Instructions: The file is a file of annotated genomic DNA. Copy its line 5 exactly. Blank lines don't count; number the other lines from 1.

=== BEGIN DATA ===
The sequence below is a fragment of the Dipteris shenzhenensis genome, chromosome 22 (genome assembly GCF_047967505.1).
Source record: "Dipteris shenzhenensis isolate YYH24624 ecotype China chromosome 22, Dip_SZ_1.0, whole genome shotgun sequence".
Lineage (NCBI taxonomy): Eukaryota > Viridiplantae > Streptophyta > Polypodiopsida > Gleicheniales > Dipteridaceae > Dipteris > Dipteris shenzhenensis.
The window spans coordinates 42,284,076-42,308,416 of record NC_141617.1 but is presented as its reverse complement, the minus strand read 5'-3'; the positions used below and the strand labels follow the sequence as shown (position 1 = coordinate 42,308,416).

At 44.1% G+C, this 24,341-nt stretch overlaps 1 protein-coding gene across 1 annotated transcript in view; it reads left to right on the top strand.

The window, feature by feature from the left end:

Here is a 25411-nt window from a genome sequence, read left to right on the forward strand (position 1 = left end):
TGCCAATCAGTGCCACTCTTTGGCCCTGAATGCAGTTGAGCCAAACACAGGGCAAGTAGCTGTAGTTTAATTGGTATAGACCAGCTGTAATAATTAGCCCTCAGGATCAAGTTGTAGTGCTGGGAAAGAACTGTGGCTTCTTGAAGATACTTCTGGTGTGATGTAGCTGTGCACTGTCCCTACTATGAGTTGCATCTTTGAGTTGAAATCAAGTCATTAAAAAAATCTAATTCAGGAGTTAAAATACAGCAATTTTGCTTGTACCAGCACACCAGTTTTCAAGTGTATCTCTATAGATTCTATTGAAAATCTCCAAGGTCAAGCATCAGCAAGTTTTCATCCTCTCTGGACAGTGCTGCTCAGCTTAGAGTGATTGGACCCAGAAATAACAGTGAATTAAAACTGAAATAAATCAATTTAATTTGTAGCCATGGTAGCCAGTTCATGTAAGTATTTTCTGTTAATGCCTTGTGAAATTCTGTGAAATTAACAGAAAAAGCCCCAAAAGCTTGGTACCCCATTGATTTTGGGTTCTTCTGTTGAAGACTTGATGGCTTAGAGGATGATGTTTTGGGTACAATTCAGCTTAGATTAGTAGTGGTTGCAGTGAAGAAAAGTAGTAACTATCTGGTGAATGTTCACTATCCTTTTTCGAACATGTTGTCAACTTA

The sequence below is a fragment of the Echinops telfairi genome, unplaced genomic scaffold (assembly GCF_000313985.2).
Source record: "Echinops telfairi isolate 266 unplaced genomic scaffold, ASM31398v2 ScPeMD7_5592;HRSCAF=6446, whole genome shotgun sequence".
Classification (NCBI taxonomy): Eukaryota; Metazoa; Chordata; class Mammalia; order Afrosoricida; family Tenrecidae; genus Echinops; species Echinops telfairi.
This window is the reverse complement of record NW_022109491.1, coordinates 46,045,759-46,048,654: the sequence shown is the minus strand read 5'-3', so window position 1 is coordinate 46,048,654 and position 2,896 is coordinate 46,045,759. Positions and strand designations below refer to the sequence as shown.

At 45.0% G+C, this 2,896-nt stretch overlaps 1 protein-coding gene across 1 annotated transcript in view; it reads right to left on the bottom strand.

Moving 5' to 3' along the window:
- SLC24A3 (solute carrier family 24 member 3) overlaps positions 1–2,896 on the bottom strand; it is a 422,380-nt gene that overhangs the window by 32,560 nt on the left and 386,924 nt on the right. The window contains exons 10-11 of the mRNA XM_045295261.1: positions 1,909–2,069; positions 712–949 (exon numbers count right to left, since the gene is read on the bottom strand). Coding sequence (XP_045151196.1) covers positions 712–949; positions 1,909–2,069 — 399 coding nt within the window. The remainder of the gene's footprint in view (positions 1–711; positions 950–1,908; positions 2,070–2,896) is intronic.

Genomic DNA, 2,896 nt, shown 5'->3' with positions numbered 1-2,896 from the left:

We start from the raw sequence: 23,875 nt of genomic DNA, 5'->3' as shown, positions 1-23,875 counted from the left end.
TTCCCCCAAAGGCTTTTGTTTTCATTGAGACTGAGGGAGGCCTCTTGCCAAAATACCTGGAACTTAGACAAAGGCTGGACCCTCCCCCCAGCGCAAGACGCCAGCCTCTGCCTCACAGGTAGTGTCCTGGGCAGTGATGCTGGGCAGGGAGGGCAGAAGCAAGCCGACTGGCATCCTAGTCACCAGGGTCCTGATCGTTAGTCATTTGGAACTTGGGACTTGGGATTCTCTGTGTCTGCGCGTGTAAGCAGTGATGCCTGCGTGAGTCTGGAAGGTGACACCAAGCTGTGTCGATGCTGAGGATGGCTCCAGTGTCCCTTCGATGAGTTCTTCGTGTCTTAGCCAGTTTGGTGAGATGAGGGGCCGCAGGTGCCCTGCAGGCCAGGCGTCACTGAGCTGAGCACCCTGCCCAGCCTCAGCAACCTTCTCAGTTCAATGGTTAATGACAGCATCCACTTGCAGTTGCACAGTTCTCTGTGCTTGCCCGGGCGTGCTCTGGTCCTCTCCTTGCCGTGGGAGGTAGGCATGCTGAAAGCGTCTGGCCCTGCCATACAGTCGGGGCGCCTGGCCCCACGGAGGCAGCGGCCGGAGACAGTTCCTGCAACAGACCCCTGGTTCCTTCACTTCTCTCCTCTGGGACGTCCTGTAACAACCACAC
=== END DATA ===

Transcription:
At 44.1% G+C, this 24,341-nt stretch overlaps 1 protein-coding gene across 1 annotated transcript in view; it reads left to right on the top strand.